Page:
How do we make sure our kids respect OUR privacy?
1 expert and 1 parent have answered
It's summer time and devices in our house are ringing out to the sound of notifications and chat requests. I know - we should switch off - but the kids miss their school friends, and it's a connected world full of fibre optic wi-fi networks and devices with front facing cameras. While our kids can choose compromise their own privacy, they have to think of their family's confidentiality.
This week my 11-year-old daughter was walking through our house while talking into her iPod Touch. I had just come in from a run and was in a state of sweaty fluster when on the screen in her hand I saw the face of her school friend surveying my daughter's surroundings, which unfortunately included me. At the time, I could have been (I wasn't) in a state of undress on my way to the shower (I was heading out to walk the dog).
When we were kids, our parents were the gatekeepers. Most of what passed for family news was conveyed by them. Now it's less clear who controls the flow of information, or what your wider, digital social circle has a right to know.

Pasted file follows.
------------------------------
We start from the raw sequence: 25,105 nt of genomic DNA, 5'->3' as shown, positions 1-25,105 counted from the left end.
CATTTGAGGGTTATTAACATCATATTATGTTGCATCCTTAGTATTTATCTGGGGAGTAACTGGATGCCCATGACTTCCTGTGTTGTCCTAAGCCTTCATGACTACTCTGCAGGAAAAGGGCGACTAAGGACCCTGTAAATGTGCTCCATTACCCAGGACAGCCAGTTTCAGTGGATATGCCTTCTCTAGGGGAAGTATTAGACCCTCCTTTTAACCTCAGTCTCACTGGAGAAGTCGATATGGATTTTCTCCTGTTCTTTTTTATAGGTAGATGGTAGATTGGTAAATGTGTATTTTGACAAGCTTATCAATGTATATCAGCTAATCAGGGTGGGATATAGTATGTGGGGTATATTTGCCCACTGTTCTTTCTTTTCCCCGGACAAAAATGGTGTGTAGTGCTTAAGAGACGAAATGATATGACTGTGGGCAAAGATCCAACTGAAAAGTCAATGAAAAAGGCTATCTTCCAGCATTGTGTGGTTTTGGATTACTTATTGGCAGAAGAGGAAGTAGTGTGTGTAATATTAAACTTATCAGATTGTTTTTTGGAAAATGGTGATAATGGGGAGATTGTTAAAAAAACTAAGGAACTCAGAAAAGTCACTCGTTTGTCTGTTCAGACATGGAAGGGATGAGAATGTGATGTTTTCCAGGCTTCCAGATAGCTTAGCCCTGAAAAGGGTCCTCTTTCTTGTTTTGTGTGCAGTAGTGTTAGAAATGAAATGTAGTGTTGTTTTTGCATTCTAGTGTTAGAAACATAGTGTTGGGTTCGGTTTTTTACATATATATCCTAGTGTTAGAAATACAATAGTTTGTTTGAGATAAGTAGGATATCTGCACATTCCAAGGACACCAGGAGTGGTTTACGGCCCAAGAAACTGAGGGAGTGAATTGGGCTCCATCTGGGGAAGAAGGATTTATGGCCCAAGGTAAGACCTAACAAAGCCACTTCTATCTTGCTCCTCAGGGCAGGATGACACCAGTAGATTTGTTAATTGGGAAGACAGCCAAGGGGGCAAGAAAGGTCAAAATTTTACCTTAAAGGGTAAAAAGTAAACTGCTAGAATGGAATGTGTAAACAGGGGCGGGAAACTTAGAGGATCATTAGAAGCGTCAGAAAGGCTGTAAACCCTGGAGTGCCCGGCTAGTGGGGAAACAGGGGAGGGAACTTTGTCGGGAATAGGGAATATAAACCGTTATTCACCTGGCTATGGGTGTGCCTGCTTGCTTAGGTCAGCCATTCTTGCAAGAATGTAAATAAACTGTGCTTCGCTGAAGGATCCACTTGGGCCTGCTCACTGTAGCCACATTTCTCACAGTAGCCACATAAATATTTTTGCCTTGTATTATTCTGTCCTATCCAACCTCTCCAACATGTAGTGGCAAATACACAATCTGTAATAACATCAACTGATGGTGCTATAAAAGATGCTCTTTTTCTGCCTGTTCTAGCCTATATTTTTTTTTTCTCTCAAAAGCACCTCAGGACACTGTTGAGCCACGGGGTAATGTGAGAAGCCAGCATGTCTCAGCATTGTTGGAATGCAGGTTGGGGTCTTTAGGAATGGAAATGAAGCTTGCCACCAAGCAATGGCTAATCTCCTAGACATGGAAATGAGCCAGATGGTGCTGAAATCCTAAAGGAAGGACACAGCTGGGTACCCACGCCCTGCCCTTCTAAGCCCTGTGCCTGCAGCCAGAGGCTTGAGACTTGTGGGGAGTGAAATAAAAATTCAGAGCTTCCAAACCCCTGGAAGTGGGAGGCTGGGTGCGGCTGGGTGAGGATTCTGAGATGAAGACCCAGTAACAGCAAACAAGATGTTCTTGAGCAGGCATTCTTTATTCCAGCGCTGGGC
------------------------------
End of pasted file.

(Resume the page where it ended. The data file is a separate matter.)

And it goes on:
My teenage son has Instagram and posts well meaning yet unflattering pictures of us on our birthdays, and with every advancing year I would argue for the rights of careful and complete image management.
We need to set boundaries for our kids and respect their privacy if we expect them to do the same for us. I regularly ask my 13-year-old son if he's comfortable with me posting pictures of home on mutual social networks. Increasingly he's not, by the way, but I can nod to plenty of parents who I'm fairly sure aren't asking their children the same question.
Sharing responsibly online is a part of good parenting and decent digital citizenship, and that courtesy begins with us.
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We abide by the "respect and privacy" rule at home. As humans we all have a right to be respected and a right to privacy and no-one is allowed to post a photo of any other family member without their permission. We have 2 dedicated study areas and use of devices, computers, printers etc are all restricted to this area. We do not allow these in the bedrooms (unless it is for reading purposes) or else it would just completely take over our lives. So far this is working very well for us but the eldest is also only 13 . . . . I suppose when Skyping boyfriends enter the domain, the situation will come under revision. Mind you, I know that having 2 studies also help significantly and well all warn one another when we take Skype calls.